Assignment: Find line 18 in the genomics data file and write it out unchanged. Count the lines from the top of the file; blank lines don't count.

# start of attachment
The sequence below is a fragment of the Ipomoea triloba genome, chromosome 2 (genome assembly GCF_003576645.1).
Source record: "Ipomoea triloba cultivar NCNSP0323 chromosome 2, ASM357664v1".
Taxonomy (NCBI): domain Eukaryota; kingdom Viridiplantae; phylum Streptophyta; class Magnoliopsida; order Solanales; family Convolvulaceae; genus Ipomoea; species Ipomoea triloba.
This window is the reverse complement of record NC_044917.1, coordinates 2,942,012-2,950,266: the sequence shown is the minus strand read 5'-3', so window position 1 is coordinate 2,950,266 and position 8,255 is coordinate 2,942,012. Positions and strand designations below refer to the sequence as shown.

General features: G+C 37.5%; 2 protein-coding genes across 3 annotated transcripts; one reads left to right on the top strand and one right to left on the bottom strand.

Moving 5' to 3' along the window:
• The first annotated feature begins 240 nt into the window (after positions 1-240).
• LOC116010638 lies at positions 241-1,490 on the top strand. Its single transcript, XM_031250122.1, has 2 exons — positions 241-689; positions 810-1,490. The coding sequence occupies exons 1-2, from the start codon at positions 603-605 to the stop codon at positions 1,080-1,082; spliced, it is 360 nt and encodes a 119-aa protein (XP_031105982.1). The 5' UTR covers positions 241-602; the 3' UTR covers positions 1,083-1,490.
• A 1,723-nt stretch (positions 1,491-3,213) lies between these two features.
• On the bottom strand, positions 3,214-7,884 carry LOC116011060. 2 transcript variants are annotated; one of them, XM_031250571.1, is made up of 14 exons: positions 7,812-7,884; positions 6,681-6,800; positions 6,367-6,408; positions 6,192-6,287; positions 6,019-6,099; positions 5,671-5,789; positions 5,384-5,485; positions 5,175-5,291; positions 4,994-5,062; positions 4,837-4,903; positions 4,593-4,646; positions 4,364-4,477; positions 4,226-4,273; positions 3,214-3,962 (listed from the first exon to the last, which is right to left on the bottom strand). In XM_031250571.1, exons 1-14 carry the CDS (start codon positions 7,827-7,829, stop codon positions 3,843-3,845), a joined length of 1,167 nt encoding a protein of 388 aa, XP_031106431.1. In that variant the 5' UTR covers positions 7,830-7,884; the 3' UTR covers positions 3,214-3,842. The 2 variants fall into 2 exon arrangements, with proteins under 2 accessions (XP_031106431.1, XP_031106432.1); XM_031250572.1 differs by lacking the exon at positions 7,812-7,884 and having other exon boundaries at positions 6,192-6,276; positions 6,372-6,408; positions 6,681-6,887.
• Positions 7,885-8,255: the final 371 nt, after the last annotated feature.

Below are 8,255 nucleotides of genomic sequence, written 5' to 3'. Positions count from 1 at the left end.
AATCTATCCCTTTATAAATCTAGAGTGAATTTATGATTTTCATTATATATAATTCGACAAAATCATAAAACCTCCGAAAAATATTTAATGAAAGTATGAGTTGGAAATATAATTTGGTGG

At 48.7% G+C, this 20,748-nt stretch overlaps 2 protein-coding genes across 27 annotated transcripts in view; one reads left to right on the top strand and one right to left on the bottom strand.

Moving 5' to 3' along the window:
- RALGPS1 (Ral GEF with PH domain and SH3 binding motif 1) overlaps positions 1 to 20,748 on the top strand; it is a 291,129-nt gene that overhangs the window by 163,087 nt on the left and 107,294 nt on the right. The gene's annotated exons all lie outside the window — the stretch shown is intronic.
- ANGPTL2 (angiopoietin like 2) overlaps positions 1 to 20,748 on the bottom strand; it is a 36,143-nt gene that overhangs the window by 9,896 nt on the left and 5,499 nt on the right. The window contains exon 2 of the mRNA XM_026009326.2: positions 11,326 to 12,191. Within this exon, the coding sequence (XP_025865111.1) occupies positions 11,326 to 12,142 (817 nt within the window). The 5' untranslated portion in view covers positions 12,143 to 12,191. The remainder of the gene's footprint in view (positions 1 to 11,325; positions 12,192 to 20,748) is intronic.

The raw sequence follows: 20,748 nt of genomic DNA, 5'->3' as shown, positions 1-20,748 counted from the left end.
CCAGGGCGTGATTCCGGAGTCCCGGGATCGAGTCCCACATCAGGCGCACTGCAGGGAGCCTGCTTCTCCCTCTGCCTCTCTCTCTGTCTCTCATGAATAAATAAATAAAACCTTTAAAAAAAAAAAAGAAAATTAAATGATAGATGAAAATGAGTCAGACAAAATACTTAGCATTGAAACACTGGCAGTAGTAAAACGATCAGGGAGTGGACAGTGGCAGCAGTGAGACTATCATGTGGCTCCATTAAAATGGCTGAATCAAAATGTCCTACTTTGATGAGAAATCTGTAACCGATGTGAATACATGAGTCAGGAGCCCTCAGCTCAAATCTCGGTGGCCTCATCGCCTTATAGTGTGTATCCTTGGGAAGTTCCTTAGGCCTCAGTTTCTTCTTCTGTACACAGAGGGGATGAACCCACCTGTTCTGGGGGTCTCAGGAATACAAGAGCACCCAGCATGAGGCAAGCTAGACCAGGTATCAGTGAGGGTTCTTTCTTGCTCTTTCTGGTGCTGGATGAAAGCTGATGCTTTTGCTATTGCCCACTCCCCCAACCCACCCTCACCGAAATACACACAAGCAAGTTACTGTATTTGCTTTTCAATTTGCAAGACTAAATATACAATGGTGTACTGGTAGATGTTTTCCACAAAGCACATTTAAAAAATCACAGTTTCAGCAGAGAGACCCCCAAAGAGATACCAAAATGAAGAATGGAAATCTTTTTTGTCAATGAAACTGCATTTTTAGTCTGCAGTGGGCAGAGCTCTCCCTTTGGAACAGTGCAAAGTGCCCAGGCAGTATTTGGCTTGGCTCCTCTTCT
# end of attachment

The raw sequence follows: 20,748 nt of genomic DNA, 5'->3' as shown, positions 1-20,748 counted from the left end.